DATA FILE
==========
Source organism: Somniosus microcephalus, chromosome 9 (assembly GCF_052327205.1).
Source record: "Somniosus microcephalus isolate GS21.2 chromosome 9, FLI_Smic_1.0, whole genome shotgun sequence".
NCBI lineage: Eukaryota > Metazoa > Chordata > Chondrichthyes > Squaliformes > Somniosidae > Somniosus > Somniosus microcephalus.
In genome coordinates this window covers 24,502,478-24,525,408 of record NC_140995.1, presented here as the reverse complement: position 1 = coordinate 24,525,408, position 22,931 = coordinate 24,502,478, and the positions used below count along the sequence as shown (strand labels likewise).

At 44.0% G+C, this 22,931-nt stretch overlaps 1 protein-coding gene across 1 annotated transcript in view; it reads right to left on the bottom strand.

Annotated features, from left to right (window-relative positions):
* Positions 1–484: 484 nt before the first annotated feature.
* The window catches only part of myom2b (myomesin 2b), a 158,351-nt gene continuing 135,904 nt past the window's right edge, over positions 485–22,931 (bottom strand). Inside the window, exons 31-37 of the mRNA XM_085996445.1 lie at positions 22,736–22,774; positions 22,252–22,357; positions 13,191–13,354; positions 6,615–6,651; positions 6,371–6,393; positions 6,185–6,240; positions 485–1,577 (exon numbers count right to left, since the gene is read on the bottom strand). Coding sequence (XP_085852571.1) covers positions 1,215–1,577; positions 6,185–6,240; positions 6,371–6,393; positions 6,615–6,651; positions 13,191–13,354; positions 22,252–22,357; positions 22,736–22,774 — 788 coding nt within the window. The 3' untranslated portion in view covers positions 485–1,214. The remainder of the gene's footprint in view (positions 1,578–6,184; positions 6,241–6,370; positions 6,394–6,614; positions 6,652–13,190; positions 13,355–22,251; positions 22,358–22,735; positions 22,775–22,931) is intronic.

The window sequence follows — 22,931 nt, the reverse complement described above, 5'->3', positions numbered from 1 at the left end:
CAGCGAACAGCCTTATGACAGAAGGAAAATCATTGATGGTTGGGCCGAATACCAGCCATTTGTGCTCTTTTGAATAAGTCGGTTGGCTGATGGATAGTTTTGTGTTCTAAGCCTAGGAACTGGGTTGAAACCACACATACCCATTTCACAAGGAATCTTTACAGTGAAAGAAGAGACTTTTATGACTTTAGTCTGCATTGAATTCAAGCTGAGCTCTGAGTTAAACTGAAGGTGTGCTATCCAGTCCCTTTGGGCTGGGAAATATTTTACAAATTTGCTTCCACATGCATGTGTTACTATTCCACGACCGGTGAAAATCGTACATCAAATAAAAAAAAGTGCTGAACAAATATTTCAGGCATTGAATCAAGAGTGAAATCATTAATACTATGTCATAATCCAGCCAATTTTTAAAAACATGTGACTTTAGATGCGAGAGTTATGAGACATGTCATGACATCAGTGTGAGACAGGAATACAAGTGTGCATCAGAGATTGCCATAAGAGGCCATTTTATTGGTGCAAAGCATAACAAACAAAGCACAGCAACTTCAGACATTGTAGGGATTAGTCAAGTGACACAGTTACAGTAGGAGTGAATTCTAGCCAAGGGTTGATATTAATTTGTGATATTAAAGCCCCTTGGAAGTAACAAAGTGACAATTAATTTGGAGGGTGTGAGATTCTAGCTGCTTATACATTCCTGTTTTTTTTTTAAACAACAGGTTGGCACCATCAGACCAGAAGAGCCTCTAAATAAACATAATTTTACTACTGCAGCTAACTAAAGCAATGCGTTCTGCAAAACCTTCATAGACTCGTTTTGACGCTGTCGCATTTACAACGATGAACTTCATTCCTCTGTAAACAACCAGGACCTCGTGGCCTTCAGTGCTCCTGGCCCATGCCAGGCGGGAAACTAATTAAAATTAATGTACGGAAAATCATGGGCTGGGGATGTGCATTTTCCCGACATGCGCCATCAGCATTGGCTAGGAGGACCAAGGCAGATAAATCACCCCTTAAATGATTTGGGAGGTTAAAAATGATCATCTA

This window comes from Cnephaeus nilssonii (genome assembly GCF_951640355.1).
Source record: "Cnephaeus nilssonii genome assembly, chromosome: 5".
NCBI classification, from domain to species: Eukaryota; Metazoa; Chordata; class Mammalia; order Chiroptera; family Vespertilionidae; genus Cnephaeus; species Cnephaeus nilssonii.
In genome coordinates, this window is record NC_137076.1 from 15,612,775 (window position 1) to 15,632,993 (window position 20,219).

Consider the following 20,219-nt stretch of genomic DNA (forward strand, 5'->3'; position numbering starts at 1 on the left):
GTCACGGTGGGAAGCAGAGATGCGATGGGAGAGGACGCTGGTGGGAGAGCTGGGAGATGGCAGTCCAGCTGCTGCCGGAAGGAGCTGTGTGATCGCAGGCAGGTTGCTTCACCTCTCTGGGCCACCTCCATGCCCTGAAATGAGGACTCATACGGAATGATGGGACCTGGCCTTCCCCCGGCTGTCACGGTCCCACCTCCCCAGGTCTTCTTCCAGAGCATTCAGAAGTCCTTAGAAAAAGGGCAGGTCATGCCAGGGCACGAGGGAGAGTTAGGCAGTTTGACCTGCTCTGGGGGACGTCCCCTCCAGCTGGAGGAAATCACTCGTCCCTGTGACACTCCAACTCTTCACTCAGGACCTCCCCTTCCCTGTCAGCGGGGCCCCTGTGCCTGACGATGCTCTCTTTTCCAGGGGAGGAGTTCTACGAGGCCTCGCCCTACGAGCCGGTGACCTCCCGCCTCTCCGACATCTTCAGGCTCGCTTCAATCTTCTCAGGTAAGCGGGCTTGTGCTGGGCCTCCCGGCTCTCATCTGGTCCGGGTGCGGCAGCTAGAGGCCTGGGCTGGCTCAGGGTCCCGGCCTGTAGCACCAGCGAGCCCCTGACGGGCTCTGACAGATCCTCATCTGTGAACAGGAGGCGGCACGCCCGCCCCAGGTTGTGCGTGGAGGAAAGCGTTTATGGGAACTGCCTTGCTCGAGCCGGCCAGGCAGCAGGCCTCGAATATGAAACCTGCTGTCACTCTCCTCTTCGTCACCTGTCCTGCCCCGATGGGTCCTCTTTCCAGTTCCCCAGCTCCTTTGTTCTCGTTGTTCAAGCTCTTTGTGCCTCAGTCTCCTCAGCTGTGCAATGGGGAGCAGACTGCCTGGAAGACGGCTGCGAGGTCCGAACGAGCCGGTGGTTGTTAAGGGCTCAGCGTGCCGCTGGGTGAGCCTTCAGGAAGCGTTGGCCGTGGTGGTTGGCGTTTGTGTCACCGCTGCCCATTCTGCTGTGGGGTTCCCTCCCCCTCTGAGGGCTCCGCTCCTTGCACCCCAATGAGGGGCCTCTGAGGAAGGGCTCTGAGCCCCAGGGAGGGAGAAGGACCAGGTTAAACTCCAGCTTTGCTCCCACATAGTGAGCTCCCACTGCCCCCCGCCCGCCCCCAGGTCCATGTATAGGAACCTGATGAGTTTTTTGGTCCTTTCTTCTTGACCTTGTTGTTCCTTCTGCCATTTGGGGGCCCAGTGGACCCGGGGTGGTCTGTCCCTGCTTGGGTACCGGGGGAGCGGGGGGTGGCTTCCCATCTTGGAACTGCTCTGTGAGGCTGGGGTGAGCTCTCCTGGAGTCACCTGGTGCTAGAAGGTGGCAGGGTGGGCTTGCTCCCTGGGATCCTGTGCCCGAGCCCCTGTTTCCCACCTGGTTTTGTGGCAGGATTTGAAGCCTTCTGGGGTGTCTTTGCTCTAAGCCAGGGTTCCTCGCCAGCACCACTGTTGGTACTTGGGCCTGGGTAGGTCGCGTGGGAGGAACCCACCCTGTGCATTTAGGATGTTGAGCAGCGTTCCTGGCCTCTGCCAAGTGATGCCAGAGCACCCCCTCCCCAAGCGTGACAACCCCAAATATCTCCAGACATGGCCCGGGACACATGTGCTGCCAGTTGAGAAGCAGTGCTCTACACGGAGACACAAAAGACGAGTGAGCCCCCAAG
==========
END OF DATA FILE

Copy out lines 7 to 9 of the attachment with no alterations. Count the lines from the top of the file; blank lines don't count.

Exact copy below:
* Positions 1–484: 484 nt before the first annotated feature.
* The window catches only part of myom2b (myomesin 2b), a 158,351-nt gene continuing 135,904 nt past the window's right edge, over positions 485–22,931 (bottom strand). Inside the window, exons 31-37 of the mRNA XM_085996445.1 lie at positions 22,736–22,774; positions 22,252–22,357; positions 13,191–13,354; positions 6,615–6,651; positions 6,371–6,393; positions 6,185–6,240; positions 485–1,577 (exon numbers count right to left, since the gene is read on the bottom strand). Coding sequence (XP_085852571.1) covers positions 1,215–1,577; positions 6,185–6,240; positions 6,371–6,393; positions 6,615–6,651; positions 13,191–13,354; positions 22,252–22,357; positions 22,736–22,774 — 788 coding nt within the window. The 3' untranslated portion in view covers positions 485–1,214. The remainder of the gene's footprint in view (positions 1,578–6,184; positions 6,241–6,370; positions 6,394–6,614; positions 6,652–13,190; positions 13,355–22,251; positions 22,358–22,735; positions 22,775–22,931) is intronic.

The window sequence follows — 22,931 nt, the reverse complement described above, 5'->3', positions numbered from 1 at the left end: